A provocative and illuminating hypothesis boldly challenging long-held beliefs on diabetes and its varying methods of control.  

Pub Date: July 21, 2017

ISBN: 978-0-9984850-0-3

Page Count: 198

Publisher: New Insights Press

Review Posted Online: Aug. 2, 2017

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Skloot's meticulous, riveting account strikes a humanistic balance between sociological history, venerable portraiture and...


A dense, absorbing investigation into the medical community's exploitation of a dying woman and her family's struggle to salvage truth and dignity decades later.

In a well-paced, vibrant narrative, Popular Science contributor and Culture Dish blogger Skloot (Creative Writing/Univ. of Memphis) demonstrates that for every human cell put under a microscope, a complex life story is inexorably attached, to which doctors, researchers and laboratories have often been woefully insensitive and unaccountable. In 1951, Henrietta Lacks, an African-American mother of five, was diagnosed with what proved to be a fatal form of cervical cancer. At Johns Hopkins, the doctors harvested cells from her cervix without her permission and distributed them to labs around the globe, where they were multiplied and used for a diverse array of treatments. Known as HeLa cells, they became one of the world's most ubiquitous sources for medical research of everything from hormones, steroids and vitamins to gene mapping, in vitro fertilization, even the polio vaccine—all without the knowledge, must less consent, of the Lacks family. Skloot spent a decade interviewing every relative of Lacks she could find, excavating difficult memories and long-simmering outrage that had lay dormant since their loved one's sorrowful demise. Equal parts intimate biography and brutal clinical reportage, Skloot's graceful narrative adeptly navigates the wrenching Lack family recollections and the sobering, overarching realities of poverty and pre–civil-rights racism. The author's style is matched by a methodical scientific rigor and manifest expertise in the field.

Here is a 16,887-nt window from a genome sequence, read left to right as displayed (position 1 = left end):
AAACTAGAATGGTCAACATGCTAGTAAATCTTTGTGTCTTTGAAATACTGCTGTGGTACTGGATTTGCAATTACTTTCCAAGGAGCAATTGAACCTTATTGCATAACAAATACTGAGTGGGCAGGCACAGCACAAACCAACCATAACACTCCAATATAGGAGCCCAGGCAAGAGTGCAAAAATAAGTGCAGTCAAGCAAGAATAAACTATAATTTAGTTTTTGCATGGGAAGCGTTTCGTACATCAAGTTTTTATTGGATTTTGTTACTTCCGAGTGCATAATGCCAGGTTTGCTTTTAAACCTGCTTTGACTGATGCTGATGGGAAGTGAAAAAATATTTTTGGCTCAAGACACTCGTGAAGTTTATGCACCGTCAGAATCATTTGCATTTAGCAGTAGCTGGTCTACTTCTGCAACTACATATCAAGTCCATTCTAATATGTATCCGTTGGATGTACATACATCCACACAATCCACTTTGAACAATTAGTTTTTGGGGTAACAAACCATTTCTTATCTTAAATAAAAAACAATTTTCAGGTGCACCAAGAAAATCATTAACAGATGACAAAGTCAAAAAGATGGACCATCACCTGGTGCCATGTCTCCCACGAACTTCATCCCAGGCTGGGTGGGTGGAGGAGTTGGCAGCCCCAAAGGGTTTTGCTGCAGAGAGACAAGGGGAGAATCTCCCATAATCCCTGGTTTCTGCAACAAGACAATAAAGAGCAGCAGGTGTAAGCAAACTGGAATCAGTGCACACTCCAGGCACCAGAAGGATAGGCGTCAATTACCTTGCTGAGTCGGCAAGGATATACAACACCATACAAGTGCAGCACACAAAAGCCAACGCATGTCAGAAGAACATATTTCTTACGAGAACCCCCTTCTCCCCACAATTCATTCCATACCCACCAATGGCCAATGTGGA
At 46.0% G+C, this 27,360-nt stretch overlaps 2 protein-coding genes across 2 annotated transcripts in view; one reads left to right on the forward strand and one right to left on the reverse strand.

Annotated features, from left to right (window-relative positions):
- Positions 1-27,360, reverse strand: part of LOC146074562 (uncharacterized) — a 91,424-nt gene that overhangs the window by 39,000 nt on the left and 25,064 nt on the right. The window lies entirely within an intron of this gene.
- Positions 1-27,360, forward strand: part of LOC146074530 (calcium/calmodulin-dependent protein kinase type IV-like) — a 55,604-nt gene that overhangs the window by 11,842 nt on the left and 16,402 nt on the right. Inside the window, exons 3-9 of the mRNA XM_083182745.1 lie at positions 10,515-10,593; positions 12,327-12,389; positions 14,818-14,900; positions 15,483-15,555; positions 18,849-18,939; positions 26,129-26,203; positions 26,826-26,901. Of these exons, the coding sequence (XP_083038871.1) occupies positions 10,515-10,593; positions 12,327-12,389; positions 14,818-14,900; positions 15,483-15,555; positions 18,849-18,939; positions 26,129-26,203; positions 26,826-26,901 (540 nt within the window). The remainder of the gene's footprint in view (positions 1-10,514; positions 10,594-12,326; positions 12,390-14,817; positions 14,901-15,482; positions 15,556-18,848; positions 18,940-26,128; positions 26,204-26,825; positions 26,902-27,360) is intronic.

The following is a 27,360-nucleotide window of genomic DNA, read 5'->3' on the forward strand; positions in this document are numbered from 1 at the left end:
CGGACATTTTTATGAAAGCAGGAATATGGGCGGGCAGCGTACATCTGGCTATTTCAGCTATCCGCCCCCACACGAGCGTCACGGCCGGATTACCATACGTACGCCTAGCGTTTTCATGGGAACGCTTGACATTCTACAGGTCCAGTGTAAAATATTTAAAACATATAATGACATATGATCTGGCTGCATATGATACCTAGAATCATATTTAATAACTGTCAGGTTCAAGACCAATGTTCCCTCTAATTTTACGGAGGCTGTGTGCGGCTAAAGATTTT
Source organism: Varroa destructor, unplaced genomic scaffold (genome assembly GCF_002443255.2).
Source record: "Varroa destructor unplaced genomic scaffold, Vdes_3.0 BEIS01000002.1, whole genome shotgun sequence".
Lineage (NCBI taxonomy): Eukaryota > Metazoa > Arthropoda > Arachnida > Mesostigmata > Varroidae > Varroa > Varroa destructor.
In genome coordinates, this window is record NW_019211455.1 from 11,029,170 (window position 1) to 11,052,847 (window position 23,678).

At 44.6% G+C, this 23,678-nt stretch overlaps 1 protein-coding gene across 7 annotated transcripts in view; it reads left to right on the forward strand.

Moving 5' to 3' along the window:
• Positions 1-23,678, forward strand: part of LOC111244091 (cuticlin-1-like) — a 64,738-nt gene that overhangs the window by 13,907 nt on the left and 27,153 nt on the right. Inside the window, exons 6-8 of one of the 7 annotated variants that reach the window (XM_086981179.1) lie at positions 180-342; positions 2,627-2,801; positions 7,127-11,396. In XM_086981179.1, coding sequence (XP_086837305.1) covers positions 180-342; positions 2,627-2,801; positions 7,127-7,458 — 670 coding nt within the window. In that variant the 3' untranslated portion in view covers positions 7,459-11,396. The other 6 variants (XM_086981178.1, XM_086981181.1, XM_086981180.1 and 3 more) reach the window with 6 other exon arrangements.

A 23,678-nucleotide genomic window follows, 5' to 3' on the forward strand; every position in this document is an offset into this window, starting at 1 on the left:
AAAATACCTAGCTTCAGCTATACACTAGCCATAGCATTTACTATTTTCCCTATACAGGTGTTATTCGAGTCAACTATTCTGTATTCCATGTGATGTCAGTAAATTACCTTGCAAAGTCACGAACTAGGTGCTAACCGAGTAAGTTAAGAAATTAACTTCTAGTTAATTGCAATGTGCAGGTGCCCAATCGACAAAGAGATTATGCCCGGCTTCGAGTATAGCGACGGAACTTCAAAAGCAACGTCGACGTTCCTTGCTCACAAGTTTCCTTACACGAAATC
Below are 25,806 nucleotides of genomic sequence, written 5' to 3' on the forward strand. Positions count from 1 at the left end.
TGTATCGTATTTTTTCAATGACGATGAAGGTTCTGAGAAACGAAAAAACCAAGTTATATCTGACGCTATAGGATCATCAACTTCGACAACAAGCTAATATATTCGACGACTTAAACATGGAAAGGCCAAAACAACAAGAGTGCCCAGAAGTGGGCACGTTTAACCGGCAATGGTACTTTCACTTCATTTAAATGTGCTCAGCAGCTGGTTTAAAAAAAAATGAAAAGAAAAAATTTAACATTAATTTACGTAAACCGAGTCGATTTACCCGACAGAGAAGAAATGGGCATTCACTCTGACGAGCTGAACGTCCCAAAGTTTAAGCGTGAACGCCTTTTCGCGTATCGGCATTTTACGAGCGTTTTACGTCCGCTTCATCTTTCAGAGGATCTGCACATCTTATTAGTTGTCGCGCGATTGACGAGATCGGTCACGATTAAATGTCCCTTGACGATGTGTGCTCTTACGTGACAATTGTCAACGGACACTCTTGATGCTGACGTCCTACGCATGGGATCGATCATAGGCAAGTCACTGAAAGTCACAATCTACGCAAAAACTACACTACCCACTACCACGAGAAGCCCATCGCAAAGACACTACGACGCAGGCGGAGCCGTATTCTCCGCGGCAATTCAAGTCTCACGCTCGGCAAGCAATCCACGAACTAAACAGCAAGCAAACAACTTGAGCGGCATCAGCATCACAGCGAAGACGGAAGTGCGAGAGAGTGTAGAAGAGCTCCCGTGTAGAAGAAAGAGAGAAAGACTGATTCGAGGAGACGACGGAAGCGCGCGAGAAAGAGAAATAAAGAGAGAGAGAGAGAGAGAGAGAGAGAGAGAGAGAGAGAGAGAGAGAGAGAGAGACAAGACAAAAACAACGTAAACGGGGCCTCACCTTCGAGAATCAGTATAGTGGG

Skloot's meticulous, riveting account strikes a humanistic balance between sociological history, venerable portraiture and Petri dish politics.

Pub Date: Feb. 9, 2010

ISBN: 978-1-4000-5217-2

Page Count: 320

Publisher: Crown

Review Posted Online: Dec. 22, 2010

Kirkus Reviews Issue: Jan. 1, 2010

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An absorbing, wide-ranging story of humans’ relationship with the water.